Hi guys! My name is Hannah and I am the Treasurer and Managing Director of Mondesir Hope. I am so glad that you have found this blog post, and can’t wait for you to learn more about something that I am so passionate about.

This past summer, a few of us from Mondesir Hope got to go and spend a little over a week in Haiti, immersing ourselves in the cultural that we were wanting to serve alongside of. Going into this trip, I was honestly very hesitant. I am a very detail- orientated person and like to have most of my ducks in a row before doing anything. If you know anything about the people of Mondesir Hope, you will know that we are big dreamers. We truly believe that we serve a God that can accomplish impossible things and continue to pray the biggest prayers over the country of Haiti and the people in it. At the same time though, despite fully trusting that God would provide, there were also lots of logistics that were not taken care of. This meant my ducks were not in a row and I began to doubt the dream and vision that God had placed before us. Satan was using that to take advantage of my weakness and make me afraid to go and further the kingdom of God.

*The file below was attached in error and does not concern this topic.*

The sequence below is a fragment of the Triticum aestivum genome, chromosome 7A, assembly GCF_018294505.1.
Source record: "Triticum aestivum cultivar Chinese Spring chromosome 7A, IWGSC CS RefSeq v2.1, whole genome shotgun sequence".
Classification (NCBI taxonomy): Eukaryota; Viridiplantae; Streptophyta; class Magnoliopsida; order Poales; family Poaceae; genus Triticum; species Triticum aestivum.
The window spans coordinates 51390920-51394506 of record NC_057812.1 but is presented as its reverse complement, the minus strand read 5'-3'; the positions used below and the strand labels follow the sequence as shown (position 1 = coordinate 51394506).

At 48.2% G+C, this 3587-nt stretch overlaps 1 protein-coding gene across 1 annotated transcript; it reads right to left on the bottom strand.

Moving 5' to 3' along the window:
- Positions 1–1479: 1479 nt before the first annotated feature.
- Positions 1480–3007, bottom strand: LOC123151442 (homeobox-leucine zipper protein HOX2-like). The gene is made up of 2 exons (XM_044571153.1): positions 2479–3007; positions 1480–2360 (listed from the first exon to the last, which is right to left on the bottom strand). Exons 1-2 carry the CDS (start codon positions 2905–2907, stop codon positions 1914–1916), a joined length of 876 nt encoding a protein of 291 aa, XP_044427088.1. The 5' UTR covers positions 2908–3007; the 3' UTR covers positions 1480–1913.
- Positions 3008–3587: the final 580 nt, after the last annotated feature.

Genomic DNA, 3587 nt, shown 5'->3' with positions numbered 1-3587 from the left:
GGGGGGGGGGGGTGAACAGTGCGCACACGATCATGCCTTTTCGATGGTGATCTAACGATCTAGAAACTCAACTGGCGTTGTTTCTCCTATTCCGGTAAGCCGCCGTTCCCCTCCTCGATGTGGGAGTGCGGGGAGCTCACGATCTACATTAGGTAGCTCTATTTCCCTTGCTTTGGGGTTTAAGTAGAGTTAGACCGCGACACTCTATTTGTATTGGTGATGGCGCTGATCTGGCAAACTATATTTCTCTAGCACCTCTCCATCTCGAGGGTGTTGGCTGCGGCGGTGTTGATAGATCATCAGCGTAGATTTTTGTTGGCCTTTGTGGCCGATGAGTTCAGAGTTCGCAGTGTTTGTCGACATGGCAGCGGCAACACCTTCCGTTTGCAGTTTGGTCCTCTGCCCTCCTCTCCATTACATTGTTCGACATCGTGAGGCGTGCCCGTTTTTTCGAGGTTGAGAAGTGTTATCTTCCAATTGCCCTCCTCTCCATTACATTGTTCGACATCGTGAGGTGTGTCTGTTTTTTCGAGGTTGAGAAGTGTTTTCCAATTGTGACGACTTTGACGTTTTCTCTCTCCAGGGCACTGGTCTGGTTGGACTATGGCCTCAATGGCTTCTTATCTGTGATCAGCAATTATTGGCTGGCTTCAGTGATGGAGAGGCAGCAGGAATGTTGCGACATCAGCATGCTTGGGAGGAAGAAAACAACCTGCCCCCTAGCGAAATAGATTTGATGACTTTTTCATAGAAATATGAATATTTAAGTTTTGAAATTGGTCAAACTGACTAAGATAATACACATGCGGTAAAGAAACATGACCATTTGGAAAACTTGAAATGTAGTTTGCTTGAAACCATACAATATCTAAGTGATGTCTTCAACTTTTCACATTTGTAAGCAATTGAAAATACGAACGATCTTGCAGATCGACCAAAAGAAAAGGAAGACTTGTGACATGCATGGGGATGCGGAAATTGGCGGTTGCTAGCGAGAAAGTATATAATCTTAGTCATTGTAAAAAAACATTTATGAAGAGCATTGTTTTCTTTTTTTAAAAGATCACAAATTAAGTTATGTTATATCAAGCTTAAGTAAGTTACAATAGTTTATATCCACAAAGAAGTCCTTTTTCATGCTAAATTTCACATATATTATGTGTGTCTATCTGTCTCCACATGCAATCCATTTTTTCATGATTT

After lots of prayer and support, we made it to Haiti and saw the Lord move in big and small situations alike. We got to love on so many sweet babies, come up with a more clear vision for Mondesir Hope, and learn the strengths and weaknesses of each person on the team. I think one of the most important lessons I learned was “Towels over Titles”. This may be an over-used saying, but it was so applicable to our trip. Missionaries are often seen as the “help” in certain places and can easily be taken advantage of. In our case, we were the unfamiliar faces in Cadelon, Haiti. Linds and I were the only white people in the whole village and were constantly stared at everywhere we went. Because of that, we had to earn the trust of the villagers and let them know that we wanted to be there as more than the “help”. We wanted to be people they could trust with their children, people they could teach the ways of a Haitian woman to, and people who they could begin to see as family. After four days in the village, we became familiar faces that they could trust. Continuing to build those relationships is one thing that I'm really look forward to, and I cannot wait to see how God is going to use those relationships to further his kingdom in Cadelon, Haiti!

-Hannah MacLeod